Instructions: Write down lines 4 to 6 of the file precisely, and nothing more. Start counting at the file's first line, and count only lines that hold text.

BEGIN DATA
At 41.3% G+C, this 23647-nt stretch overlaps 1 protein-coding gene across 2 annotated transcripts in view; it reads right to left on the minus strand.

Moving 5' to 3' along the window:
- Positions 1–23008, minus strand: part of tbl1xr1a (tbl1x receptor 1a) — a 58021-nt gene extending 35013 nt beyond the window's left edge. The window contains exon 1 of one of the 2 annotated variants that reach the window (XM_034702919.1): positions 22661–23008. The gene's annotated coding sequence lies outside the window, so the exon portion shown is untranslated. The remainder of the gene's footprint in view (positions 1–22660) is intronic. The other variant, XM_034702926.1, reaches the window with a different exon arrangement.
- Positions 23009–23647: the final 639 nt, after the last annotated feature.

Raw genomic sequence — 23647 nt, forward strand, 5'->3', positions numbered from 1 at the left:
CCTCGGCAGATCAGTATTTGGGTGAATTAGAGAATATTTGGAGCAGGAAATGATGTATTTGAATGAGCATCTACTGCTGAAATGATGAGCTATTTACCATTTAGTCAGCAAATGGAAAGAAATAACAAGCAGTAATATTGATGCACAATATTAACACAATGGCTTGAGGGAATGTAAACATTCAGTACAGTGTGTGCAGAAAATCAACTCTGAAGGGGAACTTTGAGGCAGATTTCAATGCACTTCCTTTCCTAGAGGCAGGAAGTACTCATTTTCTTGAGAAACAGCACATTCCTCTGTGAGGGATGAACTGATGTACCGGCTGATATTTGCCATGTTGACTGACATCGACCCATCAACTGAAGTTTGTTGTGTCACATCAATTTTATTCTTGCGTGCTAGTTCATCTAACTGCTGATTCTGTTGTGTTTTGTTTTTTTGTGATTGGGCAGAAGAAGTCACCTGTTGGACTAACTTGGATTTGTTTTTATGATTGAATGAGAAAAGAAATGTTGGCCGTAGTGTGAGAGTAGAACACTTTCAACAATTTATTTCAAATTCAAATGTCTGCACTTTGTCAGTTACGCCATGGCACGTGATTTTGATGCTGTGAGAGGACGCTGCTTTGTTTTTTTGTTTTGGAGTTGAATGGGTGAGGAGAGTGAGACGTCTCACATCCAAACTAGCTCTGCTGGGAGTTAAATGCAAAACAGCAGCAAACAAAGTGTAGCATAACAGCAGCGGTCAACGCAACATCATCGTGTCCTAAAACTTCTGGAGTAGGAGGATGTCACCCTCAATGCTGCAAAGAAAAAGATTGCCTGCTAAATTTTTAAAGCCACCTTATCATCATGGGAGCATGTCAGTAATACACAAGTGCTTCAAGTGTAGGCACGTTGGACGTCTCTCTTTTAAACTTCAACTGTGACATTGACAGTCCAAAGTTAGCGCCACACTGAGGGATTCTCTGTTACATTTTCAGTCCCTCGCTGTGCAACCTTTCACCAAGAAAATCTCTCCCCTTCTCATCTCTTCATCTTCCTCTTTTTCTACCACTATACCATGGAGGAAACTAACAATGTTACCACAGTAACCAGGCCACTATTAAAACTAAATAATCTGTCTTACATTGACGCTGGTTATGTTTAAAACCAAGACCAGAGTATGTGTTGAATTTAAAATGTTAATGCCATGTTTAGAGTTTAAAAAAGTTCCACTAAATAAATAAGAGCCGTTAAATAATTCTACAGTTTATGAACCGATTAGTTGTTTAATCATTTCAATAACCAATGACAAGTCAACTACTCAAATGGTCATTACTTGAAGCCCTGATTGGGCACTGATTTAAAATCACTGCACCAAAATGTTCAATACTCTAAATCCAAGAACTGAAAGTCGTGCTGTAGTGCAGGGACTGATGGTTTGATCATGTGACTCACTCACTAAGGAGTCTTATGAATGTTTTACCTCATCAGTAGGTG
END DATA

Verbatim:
- Positions 23009–23647: the final 639 nt, after the last annotated feature.

Raw genomic sequence — 23647 nt, forward strand, 5'->3', positions numbered from 1 at the left:
CCTCGGCAGATCAGTATTTGGGTGAATTAGAGAATATTTGGAGCAGGAAATGATGTATTTGAATGAGCATCTACTGCTGAAATGATGAGCTATTTACCATTTAGTCAGCAAATGGAAAGAAATAACAAGCAGTAATATTGATGCACAATATTAACACAATGGCTTGAGGGAATGTAAACATTCAGTACAGTGTGTGCAGAAAATCAACTCTGAAGGGGAACTTTGAGGCAGATTTCAATGCACTTCCTTTCCTAGAGGCAGGAAGTACTCATTTTCTTGAGAAACAGCACATTCCTCTGTGAGGGATGAACTGATGTACCGGCTGATATTTGCCATGTTGACTGACATCGACCCATCAACTGAAGTTTGTTGTGTCACATCAATTTTATTCTTGCGTGCTAGTTCATCTAACTGCTGATTCTGTTGTGTTTTGTTTTTTTGTGATTGGGCAGAAGAAGTCACCTGTTGGACTAACTTGGATTTGTTTTTATGATTGAATGAGAAAAGAAATGTTGGCCGTAGTGTGAGAGTAGAACACTTTCAACAATTTATTTCAAATTCAAATGTCTGCACTTTGTCAGTTACGCCATGGCACGTGATTTTGATGCTGTGAGAGGACGCTGCTTTGTTTTTTTGTTTTGGAGTTGAATGGGTGAGGAGAGTGAGACGTCTCACATCCAAACTAGCTCTGCTGGGAGTTAAATGCAAAACAGCAGCAAACAAAGTGTAGCATAACAGCAGCGGTCAACGCAACATCATCGTGTCCTAAAACTTCTGGAGTAGGAGGATGTCACCCTCAATGCTGCAAAGAAAAAGATTGCCTGCTAAATTTTTAAAGCCACCTTATCATCATGGGAGCATGTCAGTAATACACAAGTGCTTCAAGTGTAGGCACGTTGGACGTCTCTCTTTTAAACTTCAACTGTGACATTGACAGTCCAAAGTTAGCGCCACACTGAGGGATTCTCTGTTACATTTTCAGTCCCTCGCTGTGCAACCTTTCACCAAGAAAATCTCTCCCCTTCTCATCTCTTCATCTTCCTCTTTTTCTACCACTATACCATGGAGGAAACTAACAATGTTACCACAGTAACCAGGCCACTATTAAAACTAAATAATCTGTCTTACATTGACGCTGGTTATGTTTAAAACCAAGACCAGAGTATGTGTTGAATTTAAAATGTTAATGCCATGTTTAGAGTTTAAAAAAGTTCCACTAAATAAATAAGAGCCGTTAAATAATTCTACAGTTTATGAACCGATTAGTTGTTTAATCATTTCAATAACCAATGACAAGTCAACTACTCAAATGGTCATTACTTGAAGCCCTGATTGGGCACTGATTTAAAATCACTGCACCAAAATGTTCAATACTCTAAATCCAAGAACTGAAAGTCGTGCTGTAGTGCAGGGACTGATGGTTTGATCATGTGACTCACTCACTAAGGAGTCTTATGAATGTTTTACCTCATCAGTAGGTG